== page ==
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The Christian View of Death

13 Jul

According to the Bible, death is best understood as another experience of birth. When our lives began, we lived in the narrow confines of our mothers’ bodies. We developed our capacities of hearing and seeing which could not be used in that place. Then we were born, dying in a small sense of that word, but at the same time thrust into a larger realm of life.

Now we are developing capacities which are not fully exhausted in this brief life-love for God and others. Death will bring us, if we are God’s children, into a still larger experience of life. John wrote, “Beloved, we are God’s children now; it does not yet appear what we shall be, but we know that when he appears we shall be like him, for we will see him as he is” (I John 3:2).

We all will die. But death is another experience of birth for the Christian. We emerge in the other world in the care and keeping of God. The really important death for each of occurs during this physical life when we die to sin and become alive to God. Paul wrote, “How can we who died to sin still live in it? Do you not know that all of us who have been baptized into Christ Jesus were baptized into his death? We were buried therefore with him by baptism into death, so that as Christ was raised from the dead by the glory of the Father, we too might walk in newness of life” (Rom. 6:2-4).

With our trust in God, we allow ourselves to be buried in baptism, as Jesus was buried in the tomb.

Then we are brought forth into the new, more wonderful Christian life. Later, physical death means only a change in our environment and is relatively unimportant. Paul described Jesus as the one “who abolished death and brought life and immortality to light through the gospel” (II Tim.1:10).

About A.D. 125, Aristides, a Greek writer, explained to a friend the success of a new religion he had become acquainted with: “If any righteous man among the Christians passes from this world, they rejoice and offer thanks to God and they escort his body with songs and thanksgiving as if he were setting out from one place to another nearby.”

As Death Approaches

Perhaps you have had the experience of calming a small child who was afraid of the dark. The child’s perceptions of the shadows can change remarkably when a loving parent stands by to give assurance that no harm will come. The faithful promise of the parent gives the child the peace of mind to face the darkness. It is the same way with us. We too face the shadow of fear caused by death. Because we trust the One who has conquered death, we can face the future with the confidence that we will not be harmed. Our real assurance, as death approaches, rests on the character of God, and on the teachings, the promises, and the example of Jesus.

Roland Perdue, in a manuscript meaningfully titled “I Will Die But Death Will Never Hold Me,” tells this story: During a night of fire bombing (in the days of the Blitz of London) a father and his small son ran from their burning house. Seeking some form of shelter, the father jumped into a shell hole in the yard and then he held up his arms for his son to follow. But the small boy, hearing the father’s voice urging him to jump, replied, ‘But I can’t see you.’ The father could see the child outlined against the night sky and the flickering flames, and he answered, ‘But I can see you. Jump.’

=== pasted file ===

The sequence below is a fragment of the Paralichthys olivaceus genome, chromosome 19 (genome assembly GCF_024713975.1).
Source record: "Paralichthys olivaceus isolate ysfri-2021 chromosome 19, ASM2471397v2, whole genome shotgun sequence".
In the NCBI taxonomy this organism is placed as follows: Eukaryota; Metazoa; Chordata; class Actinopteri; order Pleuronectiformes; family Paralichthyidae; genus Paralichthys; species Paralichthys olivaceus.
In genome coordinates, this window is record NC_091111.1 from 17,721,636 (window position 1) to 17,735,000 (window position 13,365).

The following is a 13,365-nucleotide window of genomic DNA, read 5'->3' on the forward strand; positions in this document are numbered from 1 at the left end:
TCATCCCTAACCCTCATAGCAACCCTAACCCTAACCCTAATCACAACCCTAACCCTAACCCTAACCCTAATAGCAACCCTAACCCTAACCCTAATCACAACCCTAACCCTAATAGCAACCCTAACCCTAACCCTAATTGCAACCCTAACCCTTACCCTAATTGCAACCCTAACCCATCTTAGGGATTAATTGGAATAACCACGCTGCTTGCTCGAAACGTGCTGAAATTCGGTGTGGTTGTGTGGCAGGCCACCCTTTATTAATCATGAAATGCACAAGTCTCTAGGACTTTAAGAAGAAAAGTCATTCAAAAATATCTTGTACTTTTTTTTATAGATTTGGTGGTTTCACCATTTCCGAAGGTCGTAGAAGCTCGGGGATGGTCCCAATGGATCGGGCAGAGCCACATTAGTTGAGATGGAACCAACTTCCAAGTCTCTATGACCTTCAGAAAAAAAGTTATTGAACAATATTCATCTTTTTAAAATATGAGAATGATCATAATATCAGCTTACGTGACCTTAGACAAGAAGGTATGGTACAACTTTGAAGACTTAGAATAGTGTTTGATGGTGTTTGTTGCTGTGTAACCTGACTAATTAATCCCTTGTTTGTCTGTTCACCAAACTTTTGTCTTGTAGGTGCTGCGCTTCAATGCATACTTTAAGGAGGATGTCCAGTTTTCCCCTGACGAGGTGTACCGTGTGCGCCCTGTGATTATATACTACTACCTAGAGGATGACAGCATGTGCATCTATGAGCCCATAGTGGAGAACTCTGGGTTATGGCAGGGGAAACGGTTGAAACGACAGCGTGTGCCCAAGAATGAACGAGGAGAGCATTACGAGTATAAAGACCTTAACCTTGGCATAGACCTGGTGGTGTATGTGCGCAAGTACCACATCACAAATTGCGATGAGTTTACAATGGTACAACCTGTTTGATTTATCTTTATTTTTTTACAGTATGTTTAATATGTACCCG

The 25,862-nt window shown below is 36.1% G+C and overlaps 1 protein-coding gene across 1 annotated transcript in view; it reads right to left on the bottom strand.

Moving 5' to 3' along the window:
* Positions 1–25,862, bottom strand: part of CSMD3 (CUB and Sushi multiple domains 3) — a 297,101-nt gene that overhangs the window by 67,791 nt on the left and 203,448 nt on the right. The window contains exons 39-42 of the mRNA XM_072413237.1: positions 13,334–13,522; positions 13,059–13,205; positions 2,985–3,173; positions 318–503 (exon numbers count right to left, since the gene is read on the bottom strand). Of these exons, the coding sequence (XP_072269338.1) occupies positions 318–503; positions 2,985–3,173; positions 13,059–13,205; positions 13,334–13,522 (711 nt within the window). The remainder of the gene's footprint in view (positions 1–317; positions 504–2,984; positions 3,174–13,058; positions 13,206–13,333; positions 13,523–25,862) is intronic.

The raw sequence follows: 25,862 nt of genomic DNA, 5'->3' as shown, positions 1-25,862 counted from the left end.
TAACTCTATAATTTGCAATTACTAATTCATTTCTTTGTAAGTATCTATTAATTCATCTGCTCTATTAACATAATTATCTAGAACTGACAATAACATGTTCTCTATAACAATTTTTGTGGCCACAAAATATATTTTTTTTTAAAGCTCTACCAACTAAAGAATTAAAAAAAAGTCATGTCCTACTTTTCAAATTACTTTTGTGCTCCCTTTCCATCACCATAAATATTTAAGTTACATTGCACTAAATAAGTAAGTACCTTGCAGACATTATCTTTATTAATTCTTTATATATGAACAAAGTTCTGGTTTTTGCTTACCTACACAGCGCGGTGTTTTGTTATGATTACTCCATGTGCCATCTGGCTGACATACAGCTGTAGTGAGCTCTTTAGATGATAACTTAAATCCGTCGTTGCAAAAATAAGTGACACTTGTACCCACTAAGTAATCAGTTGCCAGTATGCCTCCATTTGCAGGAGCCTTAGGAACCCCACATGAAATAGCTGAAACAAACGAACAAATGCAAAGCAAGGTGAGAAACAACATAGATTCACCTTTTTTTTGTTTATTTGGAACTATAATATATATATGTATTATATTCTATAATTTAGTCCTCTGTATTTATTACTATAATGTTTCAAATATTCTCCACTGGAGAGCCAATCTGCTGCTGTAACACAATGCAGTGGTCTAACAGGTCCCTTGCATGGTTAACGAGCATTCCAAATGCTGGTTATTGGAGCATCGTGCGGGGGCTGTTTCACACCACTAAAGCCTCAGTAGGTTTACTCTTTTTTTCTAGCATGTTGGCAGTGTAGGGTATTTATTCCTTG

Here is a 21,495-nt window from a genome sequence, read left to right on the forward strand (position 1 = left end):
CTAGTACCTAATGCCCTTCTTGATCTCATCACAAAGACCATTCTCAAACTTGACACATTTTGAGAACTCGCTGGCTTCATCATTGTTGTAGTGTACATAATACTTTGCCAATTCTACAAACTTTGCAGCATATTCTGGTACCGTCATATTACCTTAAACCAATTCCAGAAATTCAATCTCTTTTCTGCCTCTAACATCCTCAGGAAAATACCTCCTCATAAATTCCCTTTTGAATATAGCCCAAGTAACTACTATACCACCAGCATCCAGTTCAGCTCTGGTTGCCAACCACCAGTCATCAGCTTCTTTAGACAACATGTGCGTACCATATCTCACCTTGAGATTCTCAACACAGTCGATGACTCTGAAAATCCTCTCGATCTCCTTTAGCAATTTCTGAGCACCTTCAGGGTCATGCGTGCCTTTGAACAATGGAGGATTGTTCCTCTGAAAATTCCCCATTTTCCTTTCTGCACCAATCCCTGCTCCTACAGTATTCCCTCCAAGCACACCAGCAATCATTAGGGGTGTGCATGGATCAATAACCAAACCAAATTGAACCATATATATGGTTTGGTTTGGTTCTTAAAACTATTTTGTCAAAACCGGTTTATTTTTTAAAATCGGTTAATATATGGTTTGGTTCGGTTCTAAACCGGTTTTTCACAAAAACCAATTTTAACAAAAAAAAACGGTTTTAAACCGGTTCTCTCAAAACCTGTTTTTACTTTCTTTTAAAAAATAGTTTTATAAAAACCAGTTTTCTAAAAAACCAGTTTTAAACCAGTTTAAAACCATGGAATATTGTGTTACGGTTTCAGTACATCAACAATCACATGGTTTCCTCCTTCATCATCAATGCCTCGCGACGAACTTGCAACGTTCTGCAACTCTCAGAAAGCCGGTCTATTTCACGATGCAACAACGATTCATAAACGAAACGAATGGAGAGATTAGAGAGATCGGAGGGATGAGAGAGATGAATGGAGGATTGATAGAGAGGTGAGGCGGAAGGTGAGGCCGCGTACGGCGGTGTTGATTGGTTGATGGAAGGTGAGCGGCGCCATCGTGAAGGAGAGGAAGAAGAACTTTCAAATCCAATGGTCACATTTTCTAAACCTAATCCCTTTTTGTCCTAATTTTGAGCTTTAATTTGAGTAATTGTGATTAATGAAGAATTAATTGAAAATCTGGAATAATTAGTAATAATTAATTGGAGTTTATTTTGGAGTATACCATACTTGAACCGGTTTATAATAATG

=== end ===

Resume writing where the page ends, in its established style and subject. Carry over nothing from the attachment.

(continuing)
The faith by which and in which we live and which enables us to conduct our living and dying with dignity is not that we can see, but that we are seen; not that we can know without doubt, but that we are known by the God who is Lord of us in both our living and in our dying. For nothing can separate us from his love.”

“Be Ye Also Ready”

The Christian is so in tune with spiritual things and so intimate with the Lord that he neither fears nor dreads death. Each of us should strive to live in a state of readiness in case the end should come suddenly. When Christ was on the earth, he admonished his disciples, “. . . you also must be ready; for the Son of man is coming at an hour you do not expect” (Matt. 24:44). A little later he added, “Watch therefore, for you know neither the day nor the hour” (Matt.25:13).

This means, of course, that we need to have not only the superficial elements of our lives ready if the end should come suddenly, but also the deeper things. It is fine to have all of our business and personal things in good shape, but it is infinitely more important for our souls to be ready to meet God in judgment.

This means that we must have become children of God, in the manner prescribed in the New Testament, and that we must be living faithful, obedient lives, serving God and our fellow men.

The ideal is to believe early in life that Jesus Christ is the divine Son of God and to decide to follow Christ. This means repentance, or turning away from the world and its sin; this means the confession of Christ before men; this means obedience to the Lord’s command to be baptized. Then it means living as Christ lived-in purity and in concern for the needs of others.

While it is ideal to begin early in life, it is never too late to begin. One is never too old to have a genuine desire to follow Christ and to be willing to obey him.  The only ultimate tragedy of life is to die outside of Christ. What a blessing to know that not one of us need be lost.

Christ died that we might live, and invites us to come to him and to share eternal life in heaven. As the Christian faces death, he may well remember the words of the poet John Milton, “[Death is the] golden key that opens the palace of Eternity.”

 
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Posted by on July 13, 2017 in Doctrine

 

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